Hooray! More bleep-bloop music! Crystal Castles consists of Ethan Kath, who dressed practically for the heat in a denim jacket and hooded sweatshirt, and vocalist Alice Glass, who resembled Sally Bowles reincarnated as a pre-teen Goth (there was a drummer, too, but I couldn't come up with a snide way to describe him). While Kath played dark, heavy house music, Glass lurched around the stage like a zombie, dove into the crowd, stood atop the drum kit, and repeatedly hit herself on the head with a microphone, all the while shouting what I can only assume were words. I was actually sort of into the music, but as far as I was concerned, the singer added nothing but spectacle.

Fortunately, as the sun dipped lower in the sky and the temperature started to drop, the performers got noticeably more mellow. The husband-and-wife duo Mates of State did a nice job of easing everybody into the early evening with their pleasant indie pop. I guess I don't have much more to say about them (except that their kids, who were dancing off the side of the stage, are adorable); it was all very pretty and sway-worthy.

Vampire Weekend represents a lot of things that bug me: preppies, Ivy League kids, Paul Simon's Graceland, and mountains of blog hype, to name but a few. I thought I'd give them a chance to win me over, though, since I'm such a fair-minded individual. They did not succeed. I'll admit that their songs had more punch when played live (getting blasted through enormous amplifiers will tend to do that) but they revealed nothing new to me. In fact, they sounded practically identical to the studio versions; I suppose that's a testament to the skill level of the band, but it also seems like it defeats the purpose of a live performance. My opinion was clearly in the minority, though; as I made my way from the stage a few songs into the set, I was confronted with a densely-packed sea of bodies and dozens of people dancing in goofy little circles.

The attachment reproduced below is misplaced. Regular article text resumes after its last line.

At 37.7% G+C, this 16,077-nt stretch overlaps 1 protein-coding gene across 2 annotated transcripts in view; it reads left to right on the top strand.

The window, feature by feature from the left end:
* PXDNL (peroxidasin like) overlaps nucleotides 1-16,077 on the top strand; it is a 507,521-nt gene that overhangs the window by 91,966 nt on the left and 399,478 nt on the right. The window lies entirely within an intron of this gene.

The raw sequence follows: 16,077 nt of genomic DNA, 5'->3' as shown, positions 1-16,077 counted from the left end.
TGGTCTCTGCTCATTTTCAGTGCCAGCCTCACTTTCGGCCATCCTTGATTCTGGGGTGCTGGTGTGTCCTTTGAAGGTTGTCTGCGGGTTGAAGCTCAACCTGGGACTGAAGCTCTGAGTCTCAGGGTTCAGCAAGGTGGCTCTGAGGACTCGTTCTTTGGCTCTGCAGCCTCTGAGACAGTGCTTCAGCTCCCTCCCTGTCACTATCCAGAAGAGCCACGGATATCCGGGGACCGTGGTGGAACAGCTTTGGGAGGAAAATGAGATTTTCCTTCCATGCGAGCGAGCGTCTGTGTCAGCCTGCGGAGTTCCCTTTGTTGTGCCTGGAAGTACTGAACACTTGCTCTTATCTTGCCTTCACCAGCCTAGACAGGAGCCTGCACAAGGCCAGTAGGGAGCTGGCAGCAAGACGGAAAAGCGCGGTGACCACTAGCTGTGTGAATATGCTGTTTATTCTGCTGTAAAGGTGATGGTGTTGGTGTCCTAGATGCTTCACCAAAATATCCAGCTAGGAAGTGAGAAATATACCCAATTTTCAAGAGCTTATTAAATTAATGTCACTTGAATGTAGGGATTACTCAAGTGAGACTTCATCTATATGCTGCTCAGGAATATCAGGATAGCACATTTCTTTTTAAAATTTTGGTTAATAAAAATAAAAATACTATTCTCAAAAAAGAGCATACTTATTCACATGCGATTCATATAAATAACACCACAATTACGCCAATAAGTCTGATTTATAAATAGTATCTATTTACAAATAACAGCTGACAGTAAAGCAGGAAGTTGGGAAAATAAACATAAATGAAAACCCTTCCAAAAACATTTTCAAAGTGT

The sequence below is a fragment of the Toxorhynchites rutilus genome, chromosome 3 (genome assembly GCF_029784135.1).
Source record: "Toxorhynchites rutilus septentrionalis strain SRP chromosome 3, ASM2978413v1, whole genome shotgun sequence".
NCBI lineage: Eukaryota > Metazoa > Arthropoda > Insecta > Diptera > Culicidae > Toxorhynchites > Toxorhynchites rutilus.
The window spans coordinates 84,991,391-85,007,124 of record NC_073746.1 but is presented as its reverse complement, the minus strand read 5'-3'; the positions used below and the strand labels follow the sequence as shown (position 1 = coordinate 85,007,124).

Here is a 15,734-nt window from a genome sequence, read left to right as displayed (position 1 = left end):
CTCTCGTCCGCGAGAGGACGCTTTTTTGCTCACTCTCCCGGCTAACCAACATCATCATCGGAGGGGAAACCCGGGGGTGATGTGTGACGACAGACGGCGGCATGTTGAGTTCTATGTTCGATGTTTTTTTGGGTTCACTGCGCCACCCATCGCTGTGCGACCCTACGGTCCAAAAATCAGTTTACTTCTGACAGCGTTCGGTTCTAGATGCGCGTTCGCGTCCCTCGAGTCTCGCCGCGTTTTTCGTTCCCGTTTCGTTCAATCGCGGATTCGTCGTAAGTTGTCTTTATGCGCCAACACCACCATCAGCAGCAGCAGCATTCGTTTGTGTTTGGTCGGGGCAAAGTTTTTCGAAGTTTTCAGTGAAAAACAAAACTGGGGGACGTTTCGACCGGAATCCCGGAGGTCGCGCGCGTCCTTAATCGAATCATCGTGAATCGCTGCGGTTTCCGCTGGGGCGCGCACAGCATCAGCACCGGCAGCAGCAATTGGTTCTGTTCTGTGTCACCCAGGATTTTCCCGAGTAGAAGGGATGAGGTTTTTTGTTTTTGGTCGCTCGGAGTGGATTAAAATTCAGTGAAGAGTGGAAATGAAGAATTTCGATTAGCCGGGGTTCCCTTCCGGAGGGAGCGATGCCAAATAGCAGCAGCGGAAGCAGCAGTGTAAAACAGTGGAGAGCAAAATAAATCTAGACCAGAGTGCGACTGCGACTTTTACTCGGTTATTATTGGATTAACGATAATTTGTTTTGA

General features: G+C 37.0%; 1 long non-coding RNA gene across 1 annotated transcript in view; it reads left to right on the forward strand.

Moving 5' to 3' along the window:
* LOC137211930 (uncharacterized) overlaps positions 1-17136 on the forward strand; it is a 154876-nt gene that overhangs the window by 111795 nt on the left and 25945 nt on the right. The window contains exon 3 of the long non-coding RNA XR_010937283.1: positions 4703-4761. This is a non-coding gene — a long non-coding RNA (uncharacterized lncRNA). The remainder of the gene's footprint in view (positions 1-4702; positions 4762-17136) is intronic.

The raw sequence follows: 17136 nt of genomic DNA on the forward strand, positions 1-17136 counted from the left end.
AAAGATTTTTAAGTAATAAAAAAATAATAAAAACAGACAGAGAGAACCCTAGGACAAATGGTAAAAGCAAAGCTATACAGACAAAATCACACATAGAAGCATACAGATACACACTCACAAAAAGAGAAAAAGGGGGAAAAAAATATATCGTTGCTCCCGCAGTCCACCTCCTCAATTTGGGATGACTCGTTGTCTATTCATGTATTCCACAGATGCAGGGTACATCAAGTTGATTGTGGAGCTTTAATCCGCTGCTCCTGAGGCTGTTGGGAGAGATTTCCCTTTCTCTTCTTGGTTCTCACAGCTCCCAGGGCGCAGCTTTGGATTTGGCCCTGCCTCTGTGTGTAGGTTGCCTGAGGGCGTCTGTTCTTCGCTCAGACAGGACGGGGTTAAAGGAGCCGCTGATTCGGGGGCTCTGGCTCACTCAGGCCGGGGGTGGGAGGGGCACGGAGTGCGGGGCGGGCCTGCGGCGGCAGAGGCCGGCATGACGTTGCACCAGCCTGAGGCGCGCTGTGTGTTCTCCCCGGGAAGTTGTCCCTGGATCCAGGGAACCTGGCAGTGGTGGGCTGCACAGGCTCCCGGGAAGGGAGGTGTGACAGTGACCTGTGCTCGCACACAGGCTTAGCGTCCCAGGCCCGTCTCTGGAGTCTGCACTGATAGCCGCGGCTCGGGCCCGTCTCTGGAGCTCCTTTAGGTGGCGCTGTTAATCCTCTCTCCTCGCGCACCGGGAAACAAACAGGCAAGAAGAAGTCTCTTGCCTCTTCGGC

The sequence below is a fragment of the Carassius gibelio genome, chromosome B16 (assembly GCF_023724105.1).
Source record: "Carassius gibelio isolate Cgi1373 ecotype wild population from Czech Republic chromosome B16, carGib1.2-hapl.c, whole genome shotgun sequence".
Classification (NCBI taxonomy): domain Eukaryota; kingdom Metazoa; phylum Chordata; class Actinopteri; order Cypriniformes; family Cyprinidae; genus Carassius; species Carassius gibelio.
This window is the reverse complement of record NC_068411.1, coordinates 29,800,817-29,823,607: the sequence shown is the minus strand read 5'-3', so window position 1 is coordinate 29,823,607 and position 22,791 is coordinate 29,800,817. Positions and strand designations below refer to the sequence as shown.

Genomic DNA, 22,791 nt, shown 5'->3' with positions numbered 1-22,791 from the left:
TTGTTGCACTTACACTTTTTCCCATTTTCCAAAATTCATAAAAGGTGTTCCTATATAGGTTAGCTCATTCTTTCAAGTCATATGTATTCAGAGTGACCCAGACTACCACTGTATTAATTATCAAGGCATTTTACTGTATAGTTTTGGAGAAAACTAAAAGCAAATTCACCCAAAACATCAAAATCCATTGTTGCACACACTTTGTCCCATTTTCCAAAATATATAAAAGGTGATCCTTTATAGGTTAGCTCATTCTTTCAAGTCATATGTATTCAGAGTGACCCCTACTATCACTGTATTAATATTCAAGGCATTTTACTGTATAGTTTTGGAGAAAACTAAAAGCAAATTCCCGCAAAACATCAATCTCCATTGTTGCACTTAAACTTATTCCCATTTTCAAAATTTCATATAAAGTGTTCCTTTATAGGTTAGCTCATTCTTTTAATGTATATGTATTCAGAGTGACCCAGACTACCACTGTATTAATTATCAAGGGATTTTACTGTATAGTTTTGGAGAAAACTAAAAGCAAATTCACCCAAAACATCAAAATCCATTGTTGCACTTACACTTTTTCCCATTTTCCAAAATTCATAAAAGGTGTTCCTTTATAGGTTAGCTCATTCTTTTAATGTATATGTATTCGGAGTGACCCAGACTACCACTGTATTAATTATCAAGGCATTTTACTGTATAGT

My usual closing bullet points:
  • Strangest thing I ate: vegan "ice cream" made out of coconut milk -- it's actually pretty good.
  • Celebrity watch!: WXPN General Manager Roger LaMay, checking out Vampire Weekend's performance. Also, a local blogger on whom I have a bit of a crush.
  • Oddest bit of on-stage banter: "Who likes shouting?! [crowd cheers] Who likes music?! [crowd cheers] Who likes Guitar Hero?!" - Alice Glass of Crystal Castles
  • Funniest thing I overheard: "Do you guys just wanna take the train home? 'Cause my mom's being a whore." -Some whiny kid
  • Runner-up: "C'mon, let's go! Let's turn this out!" - Overly-excited lady behind me during Vampire Weekend's soundcheck
  • Most dramatic crowd transformation: Before Vampire Weekend's set, the area close to the stage, which all day had been filled with the tattooed, hair-dyed hipster masses, suddenly saw a noticeable uptick in gray-haired couples, some of them there with their kids.